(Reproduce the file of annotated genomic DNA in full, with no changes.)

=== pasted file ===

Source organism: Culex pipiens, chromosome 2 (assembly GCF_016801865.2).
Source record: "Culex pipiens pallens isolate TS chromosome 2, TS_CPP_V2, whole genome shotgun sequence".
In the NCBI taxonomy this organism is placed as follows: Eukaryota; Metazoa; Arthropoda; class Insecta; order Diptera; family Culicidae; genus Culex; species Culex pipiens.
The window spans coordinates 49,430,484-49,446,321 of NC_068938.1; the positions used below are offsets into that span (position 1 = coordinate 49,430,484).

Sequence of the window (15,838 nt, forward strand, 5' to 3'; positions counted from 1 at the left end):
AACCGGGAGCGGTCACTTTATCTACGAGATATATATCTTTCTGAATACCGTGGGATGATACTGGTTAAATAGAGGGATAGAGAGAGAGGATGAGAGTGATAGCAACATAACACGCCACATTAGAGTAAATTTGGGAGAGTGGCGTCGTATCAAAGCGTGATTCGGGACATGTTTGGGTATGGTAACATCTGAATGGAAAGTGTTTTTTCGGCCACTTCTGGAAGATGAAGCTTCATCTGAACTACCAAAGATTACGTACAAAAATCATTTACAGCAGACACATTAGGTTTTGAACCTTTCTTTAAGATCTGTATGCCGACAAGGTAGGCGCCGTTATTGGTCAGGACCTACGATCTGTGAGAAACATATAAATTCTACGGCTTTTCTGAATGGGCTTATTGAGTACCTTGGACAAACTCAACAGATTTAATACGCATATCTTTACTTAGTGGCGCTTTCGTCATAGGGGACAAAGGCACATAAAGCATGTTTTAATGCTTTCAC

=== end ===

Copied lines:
Source organism: Culex pipiens, chromosome 2 (assembly GCF_016801865.2).
Source record: "Culex pipiens pallens isolate TS chromosome 2, TS_CPP_V2, whole genome shotgun sequence".
In the NCBI taxonomy this organism is placed as follows: Eukaryota; Metazoa; Arthropoda; class Insecta; order Diptera; family Culicidae; genus Culex; species Culex pipiens.
The window spans coordinates 49,430,484-49,446,321 of NC_068938.1; the positions used below are offsets into that span (position 1 = coordinate 49,430,484).

Sequence of the window (15,838 nt, forward strand, 5' to 3'; positions counted from 1 at the left end):
AACCGGGAGCGGTCACTTTATCTACGAGATATATATCTTTCTGAATACCGTGGGATGATACTGGTTAAATAGAGGGATAGAGAGAGAGGATGAGAGTGATAGCAACATAACACGCCACATTAGAGTAAATTTGGGAGAGTGGCGTCGTATCAAAGCGTGATTCGGGACATGTTTGGGTATGGTAACATCTGAATGGAAAGTGTTTTTTCGGCCACTTCTGGAAGATGAAGCTTCATCTGAACTACCAAAGATTACGTACAAAAATCATTTACAGCAGACACATTAGGTTTTGAACCTTTCTTTAAGATCTGTATGCCGACAAGGTAGGCGCCGTTATTGGTCAGGACCTACGATCTGTGAGAAACATATAAATTCTACGGCTTTTCTGAATGGGCTTATTGAGTACCTTGGACAAACTCAACAGATTTAATACGCATATCTTTACTTAGTGGCGCTTTCGTCATAGGGGACAAAGGCACATAAAGCATGTTTTAATGCTTTCAC